VOLUSIA COUNTY, Fla. – On Hontoon Island, Gabbie Milch is pleased with what she sees. The bad algae she said she saw on Wednesday seems to have dissipated overnight.
- Toxic algae blooms found in water on Hontoon Island
- Blue green algae is harmful to both people and animals
- Experts warn this year could be "perfect storm" for toxic algae
"I was out here about the same time, there was kind of a green swirly film that was a little bit below the surface of the ground that would not allow the light to penetrate, " said Milch, who is the Middle Basin Outreach and Education Coordinator for St. John's Riverkeeper.
But just because you can’t see harmful algae blooms, doesn't mean the toxins aren’t there.
"There has been some water chemistry tests done in the vicinity and there is some of the toxins present not at serious levels at this point," Milch said.
According to the Riverkeeper organization, blue green algae is harmful to both people and animals—and is connected to sick fish found at Blue Spring State Park.
"[It's] The one that affects your skin, the one that affects your respiratory system and the type that can also damage your liver," Milch said. "So that kind of shows in the signs of how the fish were ill with their lesions and their behaviors."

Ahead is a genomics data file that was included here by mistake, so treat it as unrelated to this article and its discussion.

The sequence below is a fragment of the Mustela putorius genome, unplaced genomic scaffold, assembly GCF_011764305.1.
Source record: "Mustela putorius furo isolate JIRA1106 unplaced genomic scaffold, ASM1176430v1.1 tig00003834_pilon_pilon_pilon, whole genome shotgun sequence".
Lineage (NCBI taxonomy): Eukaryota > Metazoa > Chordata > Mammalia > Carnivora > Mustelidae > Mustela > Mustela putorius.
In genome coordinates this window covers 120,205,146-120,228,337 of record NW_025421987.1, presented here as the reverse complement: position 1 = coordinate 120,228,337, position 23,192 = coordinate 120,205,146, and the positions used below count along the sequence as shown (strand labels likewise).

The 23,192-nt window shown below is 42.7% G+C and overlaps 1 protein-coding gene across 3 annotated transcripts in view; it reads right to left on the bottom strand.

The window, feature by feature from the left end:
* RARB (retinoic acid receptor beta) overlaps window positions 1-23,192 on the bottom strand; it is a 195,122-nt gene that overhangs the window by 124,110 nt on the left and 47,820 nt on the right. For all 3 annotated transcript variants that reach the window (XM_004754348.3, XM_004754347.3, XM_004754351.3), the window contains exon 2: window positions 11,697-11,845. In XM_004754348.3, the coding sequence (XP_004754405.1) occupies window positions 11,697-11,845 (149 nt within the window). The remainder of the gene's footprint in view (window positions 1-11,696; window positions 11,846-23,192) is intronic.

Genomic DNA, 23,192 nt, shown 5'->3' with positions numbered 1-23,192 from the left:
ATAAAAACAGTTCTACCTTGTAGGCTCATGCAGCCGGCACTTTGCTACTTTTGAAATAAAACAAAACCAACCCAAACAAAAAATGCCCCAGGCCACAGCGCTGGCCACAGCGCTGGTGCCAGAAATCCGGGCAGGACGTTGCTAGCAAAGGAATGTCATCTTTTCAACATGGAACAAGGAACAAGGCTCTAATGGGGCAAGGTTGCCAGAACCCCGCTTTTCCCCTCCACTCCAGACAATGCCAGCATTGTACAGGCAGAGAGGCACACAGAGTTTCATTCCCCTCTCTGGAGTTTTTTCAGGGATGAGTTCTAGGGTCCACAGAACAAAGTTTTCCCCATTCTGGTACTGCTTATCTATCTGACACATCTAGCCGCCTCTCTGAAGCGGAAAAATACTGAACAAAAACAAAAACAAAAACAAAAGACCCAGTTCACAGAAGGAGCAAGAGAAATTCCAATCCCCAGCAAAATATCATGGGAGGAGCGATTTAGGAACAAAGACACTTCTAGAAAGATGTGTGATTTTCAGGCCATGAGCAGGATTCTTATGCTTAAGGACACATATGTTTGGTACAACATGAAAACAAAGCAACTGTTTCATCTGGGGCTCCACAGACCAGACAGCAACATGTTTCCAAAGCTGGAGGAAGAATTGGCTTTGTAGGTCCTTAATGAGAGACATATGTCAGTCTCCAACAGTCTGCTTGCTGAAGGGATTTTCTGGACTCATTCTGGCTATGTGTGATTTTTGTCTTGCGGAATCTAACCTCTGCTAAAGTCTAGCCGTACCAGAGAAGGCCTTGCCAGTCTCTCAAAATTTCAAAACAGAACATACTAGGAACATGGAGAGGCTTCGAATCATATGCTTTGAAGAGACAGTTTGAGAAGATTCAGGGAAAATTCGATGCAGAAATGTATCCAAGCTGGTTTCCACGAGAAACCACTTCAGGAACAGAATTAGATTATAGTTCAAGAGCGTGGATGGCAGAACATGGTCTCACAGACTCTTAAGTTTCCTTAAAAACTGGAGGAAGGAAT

While the algae isn't very bad in our area right now, Milch said it is in Putnam County and further north, which is a red flag.
"The thing that concerns me about what's happening up north is that it is happening so early in the year before the water temperatures and our summer really begins," Milch said.
She claims a combination of conditions could make a perfect storm for bad algae blooms in our waterways.
"Last year with the hurricanes and storms that happened, a lot of wastewater was discharged," Milch said. "So that's another reason it could be supercharged this year for something to happen."
That's why Riverkeeper is urging people to do their part by making sure septic tanks are cleaned out at least every five years and the use of fertilizers and other chemicals near waterways is minimal.
"I’m worried potentially if people can’t help this to reduce the nutrients that they release to the water, we release to the water, this could be a common thing and not a rarity," Milch said.
To find out more information about blue green algae, click here.